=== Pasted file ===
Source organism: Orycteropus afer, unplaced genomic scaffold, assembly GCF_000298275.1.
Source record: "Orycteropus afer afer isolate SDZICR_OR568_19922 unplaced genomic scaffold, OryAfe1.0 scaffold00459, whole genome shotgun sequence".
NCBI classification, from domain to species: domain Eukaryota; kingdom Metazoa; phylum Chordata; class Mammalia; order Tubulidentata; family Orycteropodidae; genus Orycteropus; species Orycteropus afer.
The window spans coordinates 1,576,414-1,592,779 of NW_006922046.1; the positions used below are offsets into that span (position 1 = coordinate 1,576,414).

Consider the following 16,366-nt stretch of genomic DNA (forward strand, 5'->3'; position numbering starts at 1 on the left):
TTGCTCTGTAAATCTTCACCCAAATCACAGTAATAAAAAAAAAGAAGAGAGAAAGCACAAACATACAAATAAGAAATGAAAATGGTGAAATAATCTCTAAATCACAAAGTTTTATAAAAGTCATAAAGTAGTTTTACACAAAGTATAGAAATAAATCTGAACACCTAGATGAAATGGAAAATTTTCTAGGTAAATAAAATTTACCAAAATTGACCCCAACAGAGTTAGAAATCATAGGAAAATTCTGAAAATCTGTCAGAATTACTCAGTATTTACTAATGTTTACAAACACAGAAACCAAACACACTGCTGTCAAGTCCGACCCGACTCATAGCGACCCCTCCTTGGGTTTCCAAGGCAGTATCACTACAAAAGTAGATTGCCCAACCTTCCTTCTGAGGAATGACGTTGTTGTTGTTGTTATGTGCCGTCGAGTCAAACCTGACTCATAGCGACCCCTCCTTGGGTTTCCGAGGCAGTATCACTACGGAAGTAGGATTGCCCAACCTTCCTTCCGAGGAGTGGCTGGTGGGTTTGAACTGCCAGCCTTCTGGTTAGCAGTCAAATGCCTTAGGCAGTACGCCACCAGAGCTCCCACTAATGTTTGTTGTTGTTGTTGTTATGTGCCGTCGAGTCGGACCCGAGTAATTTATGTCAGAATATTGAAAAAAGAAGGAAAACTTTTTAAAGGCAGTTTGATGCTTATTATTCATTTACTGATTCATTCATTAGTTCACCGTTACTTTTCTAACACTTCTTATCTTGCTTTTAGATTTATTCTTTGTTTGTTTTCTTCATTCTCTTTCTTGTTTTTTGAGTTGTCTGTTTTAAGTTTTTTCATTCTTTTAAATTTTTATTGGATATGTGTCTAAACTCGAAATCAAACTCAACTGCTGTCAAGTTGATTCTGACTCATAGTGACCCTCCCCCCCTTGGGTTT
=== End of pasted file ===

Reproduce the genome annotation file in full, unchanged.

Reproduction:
Source organism: Orycteropus afer, unplaced genomic scaffold, assembly GCF_000298275.1.
Source record: "Orycteropus afer afer isolate SDZICR_OR568_19922 unplaced genomic scaffold, OryAfe1.0 scaffold00459, whole genome shotgun sequence".
NCBI classification, from domain to species: domain Eukaryota; kingdom Metazoa; phylum Chordata; class Mammalia; order Tubulidentata; family Orycteropodidae; genus Orycteropus; species Orycteropus afer.
The window spans coordinates 1,576,414-1,592,779 of NW_006922046.1; the positions used below are offsets into that span (position 1 = coordinate 1,576,414).

Consider the following 16,366-nt stretch of genomic DNA (forward strand, 5'->3'; position numbering starts at 1 on the left):
TTGCTCTGTAAATCTTCACCCAAATCACAGTAATAAAAAAAAAGAAGAGAGAAAGCACAAACATACAAATAAGAAATGAAAATGGTGAAATAATCTCTAAATCACAAAGTTTTATAAAAGTCATAAAGTAGTTTTACACAAAGTATAGAAATAAATCTGAACACCTAGATGAAATGGAAAATTTTCTAGGTAAATAAAATTTACCAAAATTGACCCCAACAGAGTTAGAAATCATAGGAAAATTCTGAAAATCTGTCAGAATTACTCAGTATTTACTAATGTTTACAAACACAGAAACCAAACACACTGCTGTCAAGTCCGACCCGACTCATAGCGACCCCTCCTTGGGTTTCCAAGGCAGTATCACTACAAAAGTAGATTGCCCAACCTTCCTTCTGAGGAATGACGTTGTTGTTGTTGTTATGTGCCGTCGAGTCAAACCTGACTCATAGCGACCCCTCCTTGGGTTTCCGAGGCAGTATCACTACGGAAGTAGGATTGCCCAACCTTCCTTCCGAGGAGTGGCTGGTGGGTTTGAACTGCCAGCCTTCTGGTTAGCAGTCAAATGCCTTAGGCAGTACGCCACCAGAGCTCCCACTAATGTTTGTTGTTGTTGTTGTTATGTGCCGTCGAGTCGGACCCGAGTAATTTATGTCAGAATATTGAAAAAAGAAGGAAAACTTTTTAAAGGCAGTTTGATGCTTATTATTCATTTACTGATTCATTCATTAGTTCACCGTTACTTTTCTAACACTTCTTATCTTGCTTTTAGATTTATTCTTTGTTTGTTTTCTTCATTCTCTTTCTTGTTTTTTGAGTTGTCTGTTTTAAGTTTTTTCATTCTTTTAAATTTTTATTGGATATGTGTCTAAACTCGAAATCAAACTCAACTGCTGTCAAGTTGATTCTGACTCATAGTGACCCTCCCCCCCTTGGGTTT